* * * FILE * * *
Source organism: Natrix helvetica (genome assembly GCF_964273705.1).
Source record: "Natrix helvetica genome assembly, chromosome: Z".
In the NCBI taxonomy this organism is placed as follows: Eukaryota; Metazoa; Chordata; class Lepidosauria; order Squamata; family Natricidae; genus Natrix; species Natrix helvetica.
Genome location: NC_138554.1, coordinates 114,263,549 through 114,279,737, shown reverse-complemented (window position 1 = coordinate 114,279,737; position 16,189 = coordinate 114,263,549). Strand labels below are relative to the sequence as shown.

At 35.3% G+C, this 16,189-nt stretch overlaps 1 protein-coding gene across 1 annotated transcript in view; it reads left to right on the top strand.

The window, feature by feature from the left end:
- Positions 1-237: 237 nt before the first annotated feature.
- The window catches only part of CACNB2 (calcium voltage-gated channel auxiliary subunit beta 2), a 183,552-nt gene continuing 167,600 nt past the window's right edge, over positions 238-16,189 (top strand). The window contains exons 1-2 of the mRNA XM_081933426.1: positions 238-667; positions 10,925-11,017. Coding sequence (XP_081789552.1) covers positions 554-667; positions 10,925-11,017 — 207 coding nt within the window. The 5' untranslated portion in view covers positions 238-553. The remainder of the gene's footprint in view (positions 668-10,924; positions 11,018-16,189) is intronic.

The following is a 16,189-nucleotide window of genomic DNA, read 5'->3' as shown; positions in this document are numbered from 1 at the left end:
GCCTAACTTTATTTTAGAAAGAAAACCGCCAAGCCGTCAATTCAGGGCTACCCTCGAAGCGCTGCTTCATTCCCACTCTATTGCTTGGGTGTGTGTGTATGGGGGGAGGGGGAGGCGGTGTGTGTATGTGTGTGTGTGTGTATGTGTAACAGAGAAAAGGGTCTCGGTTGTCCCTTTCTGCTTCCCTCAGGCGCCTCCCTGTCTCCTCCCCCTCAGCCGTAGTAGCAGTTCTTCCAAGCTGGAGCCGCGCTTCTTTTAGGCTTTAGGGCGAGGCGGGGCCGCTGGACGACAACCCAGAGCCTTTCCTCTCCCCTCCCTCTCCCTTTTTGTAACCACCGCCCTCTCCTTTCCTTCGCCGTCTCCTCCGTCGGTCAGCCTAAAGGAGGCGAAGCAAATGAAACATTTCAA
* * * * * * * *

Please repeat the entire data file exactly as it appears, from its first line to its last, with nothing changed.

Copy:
Source organism: Natrix helvetica (genome assembly GCF_964273705.1).
Source record: "Natrix helvetica genome assembly, chromosome: Z".
In the NCBI taxonomy this organism is placed as follows: Eukaryota; Metazoa; Chordata; class Lepidosauria; order Squamata; family Natricidae; genus Natrix; species Natrix helvetica.
Genome location: NC_138554.1, coordinates 114,263,549 through 114,279,737, shown reverse-complemented (window position 1 = coordinate 114,279,737; position 16,189 = coordinate 114,263,549). Strand labels below are relative to the sequence as shown.

At 35.3% G+C, this 16,189-nt stretch overlaps 1 protein-coding gene across 1 annotated transcript in view; it reads left to right on the top strand.

The window, feature by feature from the left end:
- Positions 1-237: 237 nt before the first annotated feature.
- The window catches only part of CACNB2 (calcium voltage-gated channel auxiliary subunit beta 2), a 183,552-nt gene continuing 167,600 nt past the window's right edge, over positions 238-16,189 (top strand). The window contains exons 1-2 of the mRNA XM_081933426.1: positions 238-667; positions 10,925-11,017. Coding sequence (XP_081789552.1) covers positions 554-667; positions 10,925-11,017 — 207 coding nt within the window. The 5' untranslated portion in view covers positions 238-553. The remainder of the gene's footprint in view (positions 668-10,924; positions 11,018-16,189) is intronic.

The following is a 16,189-nucleotide window of genomic DNA, read 5'->3' as shown; positions in this document are numbered from 1 at the left end:
GCCTAACTTTATTTTAGAAAGAAAACCGCCAAGCCGTCAATTCAGGGCTACCCTCGAAGCGCTGCTTCATTCCCACTCTATTGCTTGGGTGTGTGTGTATGGGGGGAGGGGGAGGCGGTGTGTGTATGTGTGTGTGTGTGTATGTGTAACAGAGAAAAGGGTCTCGGTTGTCCCTTTCTGCTTCCCTCAGGCGCCTCCCTGTCTCCTCCCCCTCAGCCGTAGTAGCAGTTCTTCCAAGCTGGAGCCGCGCTTCTTTTAGGCTTTAGGGCGAGGCGGGGCCGCTGGACGACAACCCAGAGCCTTTCCTCTCCCCTCCCTCTCCCTTTTTGTAACCACCGCCCTCTCCTTTCCTTCGCCGTCTCCTCCGTCGGTCAGCCTAAAGGAGGCGAAGCAAATGAAACATTTCAA